March 17, 2016
Improvements in DNA sequencing technologies have resulted in an exponential increase in the amount of genomic and epigenomic data available.
Some of these data have been generated as part of large-scale, focused mapping efforts aimed at understanding how genes are regulated, such as the NIH Roadmap Epigenomics Program, and ENCODE (Encyclopedia of DNA Elements). Efforts such as these can be extremely valuable for hypothesis generation and data mining, but can only be useful if one knows what is available and how to use it.
This SOT satellite meeting provided toxicology researchers with an overview of these two NIH-funded programs, introduced attendees to the informatics tools that have been developed to help navigate these large datasets, and walked through several use cases.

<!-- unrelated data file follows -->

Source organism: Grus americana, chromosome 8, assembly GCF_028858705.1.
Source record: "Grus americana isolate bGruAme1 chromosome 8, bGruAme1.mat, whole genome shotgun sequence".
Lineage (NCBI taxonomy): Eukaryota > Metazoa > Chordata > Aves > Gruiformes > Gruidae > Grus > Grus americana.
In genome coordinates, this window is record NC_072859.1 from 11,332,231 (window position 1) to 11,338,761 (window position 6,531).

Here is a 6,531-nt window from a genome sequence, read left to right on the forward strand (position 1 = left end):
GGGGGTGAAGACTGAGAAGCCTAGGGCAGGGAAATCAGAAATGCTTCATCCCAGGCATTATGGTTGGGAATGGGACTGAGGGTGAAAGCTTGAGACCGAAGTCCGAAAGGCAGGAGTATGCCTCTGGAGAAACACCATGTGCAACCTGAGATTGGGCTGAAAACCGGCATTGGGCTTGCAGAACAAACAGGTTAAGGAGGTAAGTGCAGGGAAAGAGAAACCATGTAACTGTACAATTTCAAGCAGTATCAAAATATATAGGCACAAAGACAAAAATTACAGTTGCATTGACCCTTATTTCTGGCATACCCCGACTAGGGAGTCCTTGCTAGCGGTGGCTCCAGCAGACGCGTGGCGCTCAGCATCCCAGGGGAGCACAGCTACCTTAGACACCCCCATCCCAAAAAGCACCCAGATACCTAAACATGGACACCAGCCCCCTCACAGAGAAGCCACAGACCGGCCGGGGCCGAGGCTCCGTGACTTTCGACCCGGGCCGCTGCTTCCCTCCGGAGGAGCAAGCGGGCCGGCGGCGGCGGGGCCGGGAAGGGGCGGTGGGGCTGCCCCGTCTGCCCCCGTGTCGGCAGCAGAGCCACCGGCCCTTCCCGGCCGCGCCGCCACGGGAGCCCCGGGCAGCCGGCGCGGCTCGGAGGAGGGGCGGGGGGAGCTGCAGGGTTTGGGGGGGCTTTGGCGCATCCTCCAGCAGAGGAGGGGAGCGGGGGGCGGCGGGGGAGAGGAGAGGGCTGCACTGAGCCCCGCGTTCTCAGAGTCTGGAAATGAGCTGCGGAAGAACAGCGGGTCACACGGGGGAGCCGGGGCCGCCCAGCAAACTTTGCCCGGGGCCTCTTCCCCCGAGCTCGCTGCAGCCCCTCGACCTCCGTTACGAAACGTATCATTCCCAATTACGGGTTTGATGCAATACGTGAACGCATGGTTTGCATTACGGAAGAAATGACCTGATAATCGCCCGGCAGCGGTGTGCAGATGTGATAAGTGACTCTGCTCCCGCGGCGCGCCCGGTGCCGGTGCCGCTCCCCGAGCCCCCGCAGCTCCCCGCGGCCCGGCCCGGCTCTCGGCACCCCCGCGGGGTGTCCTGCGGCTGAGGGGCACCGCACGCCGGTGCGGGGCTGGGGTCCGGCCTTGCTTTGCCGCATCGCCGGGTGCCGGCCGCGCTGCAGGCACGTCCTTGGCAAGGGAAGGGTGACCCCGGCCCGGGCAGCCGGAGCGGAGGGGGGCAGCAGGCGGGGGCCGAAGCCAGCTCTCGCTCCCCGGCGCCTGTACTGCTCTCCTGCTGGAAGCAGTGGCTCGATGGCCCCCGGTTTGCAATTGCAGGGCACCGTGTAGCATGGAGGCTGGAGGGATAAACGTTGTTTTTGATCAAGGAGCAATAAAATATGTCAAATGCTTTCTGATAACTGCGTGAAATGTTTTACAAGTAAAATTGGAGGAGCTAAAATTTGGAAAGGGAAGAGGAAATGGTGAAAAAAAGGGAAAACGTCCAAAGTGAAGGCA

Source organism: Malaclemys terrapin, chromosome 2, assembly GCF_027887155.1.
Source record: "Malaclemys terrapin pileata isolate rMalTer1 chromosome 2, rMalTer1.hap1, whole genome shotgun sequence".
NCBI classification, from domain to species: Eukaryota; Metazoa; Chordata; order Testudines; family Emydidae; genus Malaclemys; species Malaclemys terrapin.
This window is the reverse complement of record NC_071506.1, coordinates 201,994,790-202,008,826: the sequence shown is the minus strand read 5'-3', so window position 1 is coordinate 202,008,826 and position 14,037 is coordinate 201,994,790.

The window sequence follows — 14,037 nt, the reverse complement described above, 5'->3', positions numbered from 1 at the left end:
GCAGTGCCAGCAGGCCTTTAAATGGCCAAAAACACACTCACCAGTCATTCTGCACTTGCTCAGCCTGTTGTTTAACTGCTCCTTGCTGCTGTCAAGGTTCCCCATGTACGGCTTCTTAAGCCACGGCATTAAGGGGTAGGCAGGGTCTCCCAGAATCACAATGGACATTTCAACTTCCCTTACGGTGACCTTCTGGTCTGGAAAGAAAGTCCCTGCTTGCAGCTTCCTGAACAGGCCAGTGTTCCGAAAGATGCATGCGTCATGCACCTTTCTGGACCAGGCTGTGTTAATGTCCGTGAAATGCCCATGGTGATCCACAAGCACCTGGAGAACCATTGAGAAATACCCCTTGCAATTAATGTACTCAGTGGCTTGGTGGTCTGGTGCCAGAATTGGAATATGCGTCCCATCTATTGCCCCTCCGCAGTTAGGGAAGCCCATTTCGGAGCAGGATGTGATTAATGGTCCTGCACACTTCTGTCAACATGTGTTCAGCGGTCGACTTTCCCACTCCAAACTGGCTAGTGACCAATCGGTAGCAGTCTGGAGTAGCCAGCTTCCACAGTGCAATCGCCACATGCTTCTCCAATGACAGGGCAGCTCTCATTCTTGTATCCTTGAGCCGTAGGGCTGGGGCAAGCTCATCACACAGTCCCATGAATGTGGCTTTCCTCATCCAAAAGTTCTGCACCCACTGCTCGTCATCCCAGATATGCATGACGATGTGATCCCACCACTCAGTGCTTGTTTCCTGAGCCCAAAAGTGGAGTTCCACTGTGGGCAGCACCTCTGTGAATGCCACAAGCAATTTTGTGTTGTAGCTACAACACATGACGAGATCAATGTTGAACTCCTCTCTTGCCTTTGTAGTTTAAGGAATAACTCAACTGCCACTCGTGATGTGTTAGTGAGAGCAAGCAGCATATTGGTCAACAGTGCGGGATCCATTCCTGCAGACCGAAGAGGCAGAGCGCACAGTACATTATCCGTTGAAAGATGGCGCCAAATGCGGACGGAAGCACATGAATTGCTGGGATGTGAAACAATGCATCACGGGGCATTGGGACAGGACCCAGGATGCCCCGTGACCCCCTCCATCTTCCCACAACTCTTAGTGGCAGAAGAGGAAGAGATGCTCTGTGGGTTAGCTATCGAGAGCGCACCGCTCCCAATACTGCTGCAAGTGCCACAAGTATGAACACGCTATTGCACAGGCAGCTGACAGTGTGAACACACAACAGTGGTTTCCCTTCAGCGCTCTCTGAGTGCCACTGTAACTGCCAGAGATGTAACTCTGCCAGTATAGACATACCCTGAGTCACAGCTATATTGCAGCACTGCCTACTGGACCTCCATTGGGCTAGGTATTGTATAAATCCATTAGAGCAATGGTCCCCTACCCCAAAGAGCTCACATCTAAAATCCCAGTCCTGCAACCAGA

The meeting was of broad interest to researchers interested in learning more about how environmental exposure might impact gene regulation.